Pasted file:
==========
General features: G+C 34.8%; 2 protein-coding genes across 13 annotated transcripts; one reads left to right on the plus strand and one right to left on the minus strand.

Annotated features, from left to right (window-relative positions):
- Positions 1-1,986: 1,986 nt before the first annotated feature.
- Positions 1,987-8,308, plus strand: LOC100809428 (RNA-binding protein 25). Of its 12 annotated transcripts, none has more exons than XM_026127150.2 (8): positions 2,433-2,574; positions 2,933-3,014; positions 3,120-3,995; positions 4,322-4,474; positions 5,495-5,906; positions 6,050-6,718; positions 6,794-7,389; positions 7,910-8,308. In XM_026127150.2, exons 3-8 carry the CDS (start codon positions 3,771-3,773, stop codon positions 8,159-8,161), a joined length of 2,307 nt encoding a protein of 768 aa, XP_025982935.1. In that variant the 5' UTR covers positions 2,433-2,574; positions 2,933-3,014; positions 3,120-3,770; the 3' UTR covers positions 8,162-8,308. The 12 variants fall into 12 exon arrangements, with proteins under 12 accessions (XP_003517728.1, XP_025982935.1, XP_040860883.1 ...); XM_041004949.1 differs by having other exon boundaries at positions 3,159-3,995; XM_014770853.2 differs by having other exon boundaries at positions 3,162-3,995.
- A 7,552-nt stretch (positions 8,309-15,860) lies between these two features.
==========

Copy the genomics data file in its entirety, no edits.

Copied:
General features: G+C 34.8%; 2 protein-coding genes across 13 annotated transcripts; one reads left to right on the plus strand and one right to left on the minus strand.

Annotated features, from left to right (window-relative positions):
- Positions 1-1,986: 1,986 nt before the first annotated feature.
- Positions 1,987-8,308, plus strand: LOC100809428 (RNA-binding protein 25). Of its 12 annotated transcripts, none has more exons than XM_026127150.2 (8): positions 2,433-2,574; positions 2,933-3,014; positions 3,120-3,995; positions 4,322-4,474; positions 5,495-5,906; positions 6,050-6,718; positions 6,794-7,389; positions 7,910-8,308. In XM_026127150.2, exons 3-8 carry the CDS (start codon positions 3,771-3,773, stop codon positions 8,159-8,161), a joined length of 2,307 nt encoding a protein of 768 aa, XP_025982935.1. In that variant the 5' UTR covers positions 2,433-2,574; positions 2,933-3,014; positions 3,120-3,770; the 3' UTR covers positions 8,162-8,308. The 12 variants fall into 12 exon arrangements, with proteins under 12 accessions (XP_003517728.1, XP_025982935.1, XP_040860883.1 ...); XM_041004949.1 differs by having other exon boundaries at positions 3,159-3,995; XM_014770853.2 differs by having other exon boundaries at positions 3,162-3,995.
- A 7,552-nt stretch (positions 8,309-15,860) lies between these two features.